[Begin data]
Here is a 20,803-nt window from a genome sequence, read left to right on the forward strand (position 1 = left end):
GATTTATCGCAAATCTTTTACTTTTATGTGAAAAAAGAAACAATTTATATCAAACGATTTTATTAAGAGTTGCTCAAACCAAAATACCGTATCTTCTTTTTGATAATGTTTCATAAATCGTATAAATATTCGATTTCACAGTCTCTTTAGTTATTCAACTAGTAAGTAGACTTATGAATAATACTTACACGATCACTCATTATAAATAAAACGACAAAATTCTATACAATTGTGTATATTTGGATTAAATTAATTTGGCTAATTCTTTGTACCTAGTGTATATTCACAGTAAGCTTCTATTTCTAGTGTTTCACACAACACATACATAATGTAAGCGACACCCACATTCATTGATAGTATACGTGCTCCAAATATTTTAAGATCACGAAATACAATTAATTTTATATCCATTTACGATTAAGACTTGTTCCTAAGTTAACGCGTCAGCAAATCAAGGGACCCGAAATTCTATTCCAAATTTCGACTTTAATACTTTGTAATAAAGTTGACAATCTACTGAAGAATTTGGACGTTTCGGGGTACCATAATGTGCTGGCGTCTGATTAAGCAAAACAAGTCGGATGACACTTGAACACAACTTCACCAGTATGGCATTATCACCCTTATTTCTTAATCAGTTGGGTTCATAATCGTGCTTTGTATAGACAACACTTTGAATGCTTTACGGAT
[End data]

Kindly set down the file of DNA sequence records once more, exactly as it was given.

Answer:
Here is a 20,803-nt window from a genome sequence, read left to right on the forward strand (position 1 = left end):
GATTTATCGCAAATCTTTTACTTTTATGTGAAAAAAGAAACAATTTATATCAAACGATTTTATTAAGAGTTGCTCAAACCAAAATACCGTATCTTCTTTTTGATAATGTTTCATAAATCGTATAAATATTCGATTTCACAGTCTCTTTAGTTATTCAACTAGTAAGTAGACTTATGAATAATACTTACACGATCACTCATTATAAATAAAACGACAAAATTCTATACAATTGTGTATATTTGGATTAAATTAATTTGGCTAATTCTTTGTACCTAGTGTATATTCACAGTAAGCTTCTATTTCTAGTGTTTCACACAACACATACATAATGTAAGCGACACCCACATTCATTGATAGTATACGTGCTCCAAATATTTTAAGATCACGAAATACAATTAATTTTATATCCATTTACGATTAAGACTTGTTCCTAAGTTAACGCGTCAGCAAATCAAGGGACCCGAAATTCTATTCCAAATTTCGACTTTAATACTTTGTAATAAAGTTGACAATCTACTGAAGAATTTGGACGTTTCGGGGTACCATAATGTGCTGGCGTCTGATTAAGCAAAACAAGTCGGATGACACTTGAACACAACTTCACCAGTATGGCATTATCACCCTTATTTCTTAATCAGTTGGGTTCATAATCGTGCTTTGTATAGACAACACTTTGAATGCTTTACGGAT